Malaysian couple jailed for starving maid to death
KUALA LUMPUR, May 16, 2013 (AFP) - A court on Thursday sentenced a Malaysian couple to 24 years in jail for starving their Cambodian maid to death, one of many such abuse cases straining ties between the country and its neighbours.
Hardware store owners Soh Chew Tong, 44, and his wife Chin Chui Ling, 42, were found guilty of culpable homicide at a high court in the northern state of Penang, said prosecutor Tan Guat Cheng.
The prison term will run from the day of their arrest in April last year, shortly after their maid Mey Sichan was found dead by paramedics.
She weighed just 26 kilograms (57 pounds) and had bruises on her body.
Police said she died from acute gastritis and ulcers likely caused by lack of food over a long period. The 23-year-old had been working for the family for eight months.
High court judge Zamani Rahim was quoted by local media as saying the case had damaged Malaysia's image, scaring away other domestic workers. The evidence showed the maid was denied food over a long period, he said.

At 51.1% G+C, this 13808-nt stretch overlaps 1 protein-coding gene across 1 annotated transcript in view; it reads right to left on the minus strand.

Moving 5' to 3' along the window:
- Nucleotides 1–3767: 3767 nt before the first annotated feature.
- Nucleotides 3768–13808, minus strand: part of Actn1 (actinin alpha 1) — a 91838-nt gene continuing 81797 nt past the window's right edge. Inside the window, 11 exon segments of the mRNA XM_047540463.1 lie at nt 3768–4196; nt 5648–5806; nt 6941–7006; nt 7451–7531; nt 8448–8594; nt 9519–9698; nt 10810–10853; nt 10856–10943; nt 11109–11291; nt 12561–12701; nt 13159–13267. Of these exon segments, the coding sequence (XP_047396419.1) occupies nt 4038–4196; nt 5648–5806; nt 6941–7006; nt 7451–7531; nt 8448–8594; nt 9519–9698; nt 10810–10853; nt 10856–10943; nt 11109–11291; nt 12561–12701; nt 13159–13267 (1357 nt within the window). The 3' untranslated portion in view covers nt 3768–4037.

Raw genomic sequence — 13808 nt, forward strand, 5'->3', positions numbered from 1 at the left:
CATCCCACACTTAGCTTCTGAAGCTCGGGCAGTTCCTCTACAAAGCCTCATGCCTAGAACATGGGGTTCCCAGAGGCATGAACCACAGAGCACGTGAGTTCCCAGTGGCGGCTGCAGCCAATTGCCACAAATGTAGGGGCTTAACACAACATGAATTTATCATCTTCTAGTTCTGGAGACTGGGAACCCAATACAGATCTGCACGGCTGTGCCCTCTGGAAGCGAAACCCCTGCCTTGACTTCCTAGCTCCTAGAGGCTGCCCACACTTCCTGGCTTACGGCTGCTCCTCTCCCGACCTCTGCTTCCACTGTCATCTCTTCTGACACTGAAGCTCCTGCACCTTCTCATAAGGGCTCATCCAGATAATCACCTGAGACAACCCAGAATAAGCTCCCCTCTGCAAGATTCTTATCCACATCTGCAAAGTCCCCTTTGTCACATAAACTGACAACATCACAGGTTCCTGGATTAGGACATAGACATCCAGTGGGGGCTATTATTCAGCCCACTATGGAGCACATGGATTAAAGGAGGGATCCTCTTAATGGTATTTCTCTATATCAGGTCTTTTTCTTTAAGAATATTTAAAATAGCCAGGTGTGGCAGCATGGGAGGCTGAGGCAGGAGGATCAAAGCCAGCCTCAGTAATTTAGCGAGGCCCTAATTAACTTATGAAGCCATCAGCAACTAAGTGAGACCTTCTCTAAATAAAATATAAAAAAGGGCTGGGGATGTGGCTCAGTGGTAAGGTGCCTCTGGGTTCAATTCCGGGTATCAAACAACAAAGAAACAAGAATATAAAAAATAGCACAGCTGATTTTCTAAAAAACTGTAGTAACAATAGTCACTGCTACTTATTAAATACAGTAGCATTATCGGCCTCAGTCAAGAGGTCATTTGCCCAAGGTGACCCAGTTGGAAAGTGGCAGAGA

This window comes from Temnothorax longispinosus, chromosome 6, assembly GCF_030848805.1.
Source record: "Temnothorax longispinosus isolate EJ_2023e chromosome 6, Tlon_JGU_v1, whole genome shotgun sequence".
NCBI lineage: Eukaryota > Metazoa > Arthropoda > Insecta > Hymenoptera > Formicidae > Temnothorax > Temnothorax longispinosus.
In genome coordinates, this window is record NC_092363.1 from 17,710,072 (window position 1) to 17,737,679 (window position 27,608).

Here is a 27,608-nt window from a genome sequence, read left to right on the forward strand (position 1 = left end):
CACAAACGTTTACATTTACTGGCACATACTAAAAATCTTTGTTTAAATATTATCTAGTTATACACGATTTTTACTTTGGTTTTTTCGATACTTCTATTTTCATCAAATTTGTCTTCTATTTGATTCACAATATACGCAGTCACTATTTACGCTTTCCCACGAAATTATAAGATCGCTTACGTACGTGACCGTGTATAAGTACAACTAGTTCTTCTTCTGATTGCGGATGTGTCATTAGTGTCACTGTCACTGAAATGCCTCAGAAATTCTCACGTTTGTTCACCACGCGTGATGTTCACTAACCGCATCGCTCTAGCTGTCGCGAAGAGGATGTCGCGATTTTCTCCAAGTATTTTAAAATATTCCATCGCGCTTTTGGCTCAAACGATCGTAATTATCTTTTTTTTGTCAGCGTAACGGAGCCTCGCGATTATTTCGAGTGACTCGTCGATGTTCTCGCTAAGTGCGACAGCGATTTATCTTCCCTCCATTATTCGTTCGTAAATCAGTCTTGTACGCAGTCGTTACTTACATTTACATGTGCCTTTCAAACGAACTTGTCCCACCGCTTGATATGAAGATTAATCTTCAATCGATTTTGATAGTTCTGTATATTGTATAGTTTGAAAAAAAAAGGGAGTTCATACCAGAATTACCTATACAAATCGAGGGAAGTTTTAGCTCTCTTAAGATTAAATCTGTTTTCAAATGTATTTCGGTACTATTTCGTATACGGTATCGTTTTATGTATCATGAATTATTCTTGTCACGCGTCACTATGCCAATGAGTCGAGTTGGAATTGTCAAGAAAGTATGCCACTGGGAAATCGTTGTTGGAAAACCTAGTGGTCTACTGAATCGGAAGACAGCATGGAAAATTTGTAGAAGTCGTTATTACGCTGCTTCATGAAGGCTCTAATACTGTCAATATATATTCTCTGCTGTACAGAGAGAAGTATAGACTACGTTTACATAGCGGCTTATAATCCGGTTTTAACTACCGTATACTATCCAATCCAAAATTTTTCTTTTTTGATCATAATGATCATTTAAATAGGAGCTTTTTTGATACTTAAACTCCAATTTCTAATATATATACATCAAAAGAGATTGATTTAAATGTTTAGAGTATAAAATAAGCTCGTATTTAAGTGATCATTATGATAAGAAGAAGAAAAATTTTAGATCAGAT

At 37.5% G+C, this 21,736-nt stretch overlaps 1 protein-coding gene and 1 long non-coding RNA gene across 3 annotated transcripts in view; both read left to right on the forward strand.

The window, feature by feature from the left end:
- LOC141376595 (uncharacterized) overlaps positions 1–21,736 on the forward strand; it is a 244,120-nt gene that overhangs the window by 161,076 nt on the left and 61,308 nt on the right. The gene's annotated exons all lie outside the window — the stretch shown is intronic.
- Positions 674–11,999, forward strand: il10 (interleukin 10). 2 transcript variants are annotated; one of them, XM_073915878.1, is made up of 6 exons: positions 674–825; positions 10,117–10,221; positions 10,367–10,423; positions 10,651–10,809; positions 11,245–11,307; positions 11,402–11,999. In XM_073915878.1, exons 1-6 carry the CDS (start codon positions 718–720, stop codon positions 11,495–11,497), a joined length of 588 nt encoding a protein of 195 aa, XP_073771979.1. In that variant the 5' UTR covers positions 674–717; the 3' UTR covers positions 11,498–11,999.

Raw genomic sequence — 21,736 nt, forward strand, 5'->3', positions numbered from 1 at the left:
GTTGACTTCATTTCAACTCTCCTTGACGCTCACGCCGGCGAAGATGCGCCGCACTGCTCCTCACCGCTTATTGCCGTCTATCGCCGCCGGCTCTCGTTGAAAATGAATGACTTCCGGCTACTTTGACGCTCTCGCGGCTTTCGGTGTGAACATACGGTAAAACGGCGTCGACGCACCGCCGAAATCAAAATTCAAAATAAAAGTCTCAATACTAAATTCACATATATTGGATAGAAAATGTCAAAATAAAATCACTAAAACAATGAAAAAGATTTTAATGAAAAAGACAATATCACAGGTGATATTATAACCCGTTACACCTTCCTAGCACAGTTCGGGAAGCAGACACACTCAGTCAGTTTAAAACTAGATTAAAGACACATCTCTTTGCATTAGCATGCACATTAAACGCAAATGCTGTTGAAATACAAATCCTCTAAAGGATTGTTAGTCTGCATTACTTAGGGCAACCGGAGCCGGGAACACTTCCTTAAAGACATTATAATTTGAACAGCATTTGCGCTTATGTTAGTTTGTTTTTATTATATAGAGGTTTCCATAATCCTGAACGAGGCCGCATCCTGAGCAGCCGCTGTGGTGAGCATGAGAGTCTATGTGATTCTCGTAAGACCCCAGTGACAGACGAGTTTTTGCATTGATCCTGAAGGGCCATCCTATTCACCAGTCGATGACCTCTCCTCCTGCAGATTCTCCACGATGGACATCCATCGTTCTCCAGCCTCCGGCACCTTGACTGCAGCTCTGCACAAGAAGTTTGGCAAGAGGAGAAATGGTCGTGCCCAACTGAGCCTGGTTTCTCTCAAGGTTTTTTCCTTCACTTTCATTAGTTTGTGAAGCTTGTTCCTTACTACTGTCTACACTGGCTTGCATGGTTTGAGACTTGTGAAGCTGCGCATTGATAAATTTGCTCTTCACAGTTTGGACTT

"In totality, the deceased did not receive enough food and had sustained injuries that were inflicted over time," Zamani said.
The couple initially were charged with murder, which carries the death penalty in Malaysia. But the charge was reduced to culpable homicide punishable by a maximum 30 years in jail, Tan said.
The couple's lawyer could not immediately be reached.
Cases of abuse of domestic workers, who come from poorer regional countries such as Indonesia and Cambodia, have frequently surfaced in Malaysia. It is heavily dependent on foreigners as domestic helpers as locals shun the work.
"It should be a lesson for all other employers. One of the violations that are increasing is deprivation of food... as a form of punishment. This is worrying," said Glorene Das, an official with migrant labour rights organisation Tenaganita.
In response to a series of abuse cases, Cambodia stopped sending its citizens as domestic workers to Malaysia in late 2011, while Indonesia for years suspended sending maids.
Malaysia has promised to improve their welfare and protection, including giving them one day off a week. But activists say the hundreds of thousands of women remain vulnerable to sexual abuse, overwork and exploitation.
They say many maids, who live with the families where they work, still do not get a day off and many are not allowed to leave the home.
Tan, the prosecutor in the case of the Cambodian maid, told AFP she was not confined to her employers' home. There was no explanation in court as to why she did not leave to buy food or seek help.
Malaysian labour laws do not cover domestic workers. Activists say that while some 200,000 women work in Malaysia legally, many more have been smuggled into the country. - Rappler.com